• Goth: Max, (a goth girl). She even gives the basic guideline of the goth style to the boys, but they take it a bit too far.
  • Hated by All: Kid when he plays a SimCity expy. Not surprising given the fact that he put barbed wire around the city so no-one can leave it, uses the bodies of citizens killed in riots to measure the radioactivity levels of the leaks from the town's nuclear reactor and raised taxes to 100% to pay for the police he needs to oppress the population. Not surprisingly, when asked what the biggest problem is, 100% of the people say "The mayor!" His own sister thinks this the most disturbing thing he's ever done in a video game, and asks him to go back to the Ultra Super Death Gore Fest Chainsawer 3000.
  • Imagine Spot:
    • When Kid, Max and Carole imagine their possible medical careers: Max tells the patient what's going to happen, Kid shows up as a hideous mutant Deadly Doctor surgeon, and Carole is the hospital administrator.
    • In another, four of them pass by a snail. Big Bang sees himself making a complicated conference on snails, Horace playing catch with a snail his own size, Carole using snails in her new clothing line, and Kid emerging victorious from a castle on his battle-snail.
  • Kaizo Trap: The video games Kid plays are made of this trope.
  • Limited Wardrobe: Not only Kid, who is always seen wearing the same shoes, green cap and shorts with an orange tank top, but every single other character.
  • The Many Deaths of You: Every time we see Kid playing a game, we can expect him to fail or get in a situation where Failure Is the Only Option. It carried over to the Spin-Off series, Game Over.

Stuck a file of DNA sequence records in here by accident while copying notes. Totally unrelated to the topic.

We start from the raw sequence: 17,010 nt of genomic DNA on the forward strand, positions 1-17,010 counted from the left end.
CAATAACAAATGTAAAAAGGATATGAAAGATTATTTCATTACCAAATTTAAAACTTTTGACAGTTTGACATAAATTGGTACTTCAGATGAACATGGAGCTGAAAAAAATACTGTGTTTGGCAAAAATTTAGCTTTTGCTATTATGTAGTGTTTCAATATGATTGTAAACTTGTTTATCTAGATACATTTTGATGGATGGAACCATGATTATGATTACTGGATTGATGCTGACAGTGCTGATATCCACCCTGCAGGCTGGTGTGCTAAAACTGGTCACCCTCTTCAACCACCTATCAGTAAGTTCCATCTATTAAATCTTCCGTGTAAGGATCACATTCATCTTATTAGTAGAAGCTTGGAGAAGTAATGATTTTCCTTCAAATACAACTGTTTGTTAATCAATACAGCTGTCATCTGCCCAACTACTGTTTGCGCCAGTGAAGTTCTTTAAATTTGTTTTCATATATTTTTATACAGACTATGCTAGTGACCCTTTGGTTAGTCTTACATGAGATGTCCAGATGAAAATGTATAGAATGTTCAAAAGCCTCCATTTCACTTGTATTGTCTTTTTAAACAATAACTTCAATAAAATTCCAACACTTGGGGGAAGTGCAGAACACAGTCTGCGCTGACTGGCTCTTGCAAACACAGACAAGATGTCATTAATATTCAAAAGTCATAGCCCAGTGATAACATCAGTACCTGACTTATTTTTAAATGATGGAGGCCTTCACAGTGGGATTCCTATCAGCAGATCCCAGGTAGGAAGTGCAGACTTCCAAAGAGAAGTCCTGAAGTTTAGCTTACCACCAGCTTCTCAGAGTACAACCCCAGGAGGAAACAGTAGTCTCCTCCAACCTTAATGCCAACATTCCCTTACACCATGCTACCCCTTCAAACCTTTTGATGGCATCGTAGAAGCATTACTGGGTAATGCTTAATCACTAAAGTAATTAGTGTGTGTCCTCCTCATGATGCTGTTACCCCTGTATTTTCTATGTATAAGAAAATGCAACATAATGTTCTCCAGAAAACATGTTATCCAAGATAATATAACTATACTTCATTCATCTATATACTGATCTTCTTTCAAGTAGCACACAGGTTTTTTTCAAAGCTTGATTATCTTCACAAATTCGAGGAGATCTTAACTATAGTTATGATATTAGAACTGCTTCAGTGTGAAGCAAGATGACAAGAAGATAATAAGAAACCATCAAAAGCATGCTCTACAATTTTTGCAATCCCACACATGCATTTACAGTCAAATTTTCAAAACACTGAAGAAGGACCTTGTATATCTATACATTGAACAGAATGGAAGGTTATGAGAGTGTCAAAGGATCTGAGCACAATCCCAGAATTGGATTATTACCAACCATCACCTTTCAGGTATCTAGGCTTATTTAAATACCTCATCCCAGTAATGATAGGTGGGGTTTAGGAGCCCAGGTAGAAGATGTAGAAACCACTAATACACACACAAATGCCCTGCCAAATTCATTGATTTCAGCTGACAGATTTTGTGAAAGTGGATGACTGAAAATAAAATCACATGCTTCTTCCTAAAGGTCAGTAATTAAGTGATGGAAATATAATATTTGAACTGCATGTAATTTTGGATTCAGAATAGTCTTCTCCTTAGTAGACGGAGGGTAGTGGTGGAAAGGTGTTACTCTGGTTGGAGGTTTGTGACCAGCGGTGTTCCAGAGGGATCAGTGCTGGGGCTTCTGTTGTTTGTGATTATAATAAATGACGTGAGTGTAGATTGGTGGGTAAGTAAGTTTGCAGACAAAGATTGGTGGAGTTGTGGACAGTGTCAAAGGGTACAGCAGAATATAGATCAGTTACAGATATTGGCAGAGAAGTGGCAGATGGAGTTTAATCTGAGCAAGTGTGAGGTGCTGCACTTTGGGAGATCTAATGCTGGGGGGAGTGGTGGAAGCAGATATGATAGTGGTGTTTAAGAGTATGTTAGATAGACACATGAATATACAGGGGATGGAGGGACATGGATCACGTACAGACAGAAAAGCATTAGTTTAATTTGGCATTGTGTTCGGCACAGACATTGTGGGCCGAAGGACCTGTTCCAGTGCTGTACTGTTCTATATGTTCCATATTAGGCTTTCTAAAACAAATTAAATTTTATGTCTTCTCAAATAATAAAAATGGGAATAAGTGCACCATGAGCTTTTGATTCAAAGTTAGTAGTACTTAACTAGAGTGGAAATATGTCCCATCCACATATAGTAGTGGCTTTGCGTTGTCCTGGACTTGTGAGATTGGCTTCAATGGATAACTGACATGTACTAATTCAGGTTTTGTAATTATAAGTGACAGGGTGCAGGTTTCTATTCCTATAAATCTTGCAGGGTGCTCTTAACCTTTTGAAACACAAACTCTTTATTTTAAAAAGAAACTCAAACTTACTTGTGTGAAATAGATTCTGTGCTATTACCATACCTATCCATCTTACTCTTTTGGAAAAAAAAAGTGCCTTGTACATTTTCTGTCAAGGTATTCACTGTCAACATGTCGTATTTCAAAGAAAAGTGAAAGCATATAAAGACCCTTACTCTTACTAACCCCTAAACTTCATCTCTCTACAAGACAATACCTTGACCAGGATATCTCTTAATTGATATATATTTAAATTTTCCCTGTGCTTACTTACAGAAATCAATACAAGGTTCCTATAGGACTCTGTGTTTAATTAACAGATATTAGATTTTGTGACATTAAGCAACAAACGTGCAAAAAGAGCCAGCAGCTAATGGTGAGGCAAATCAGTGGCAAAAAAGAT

• Meat Grinder Surgery: Several movies Kid tries to get into are about this.
  • Missing Mom: Kid and Carole only have a father, and it's never explained why they don't have a mother.
  • Mundane Made Awesome: When comparing their memories of their Horrible Camping Trip, Kid's dad remembers a card game as a high-stakes casino night, fishing on a rowboat as driving a speedboat, etc.
  • Nightmare Fetishist: Kid and Max express an interest in horror movies and Meat Grinder Surgery.
  • Ninja Prop: Subverted in a strip where Kid plays a video game and tries to refill his health bar by having his player character color it green with paint, only for it to not work.
  • Not Allowed to Grow Up: Kid and the other children despite the series went through several generations of consoles. Early strips had Kid play on cartridge-fed consoles, and one strip shows a blocky early 3D prototype game as something revolutionary.
  • Orwellian Retcon: In the first edition of the first comic, there's a strip where Kid's mother tells her husband that he's going to be late for work while she is offscreen. This is the only time Kid and Carole's mother is alluded to. In later editions of the book, the dialogue is modified so "honey" is replaced by "dad", meaning this is now Kid's sister talking instead of his mother. As a result, there is no more indication that Kid and Carole have a mother.
  • Perfectly Cromulent Word: When Kid and Carole are playing Scrabble.
  • Periphery Demographic: In-Universe.
    • Kid sees his sister run past to watch a gory zombie movie... because her favorite actor is in it.
    • Horace is a big fan of Rikiki the Duck, a particularly sappy kid's show.
  • Rage Quit: A few strips have the TV with a chair or hatchet embedded in it after one too many losses at The Little Barbarian.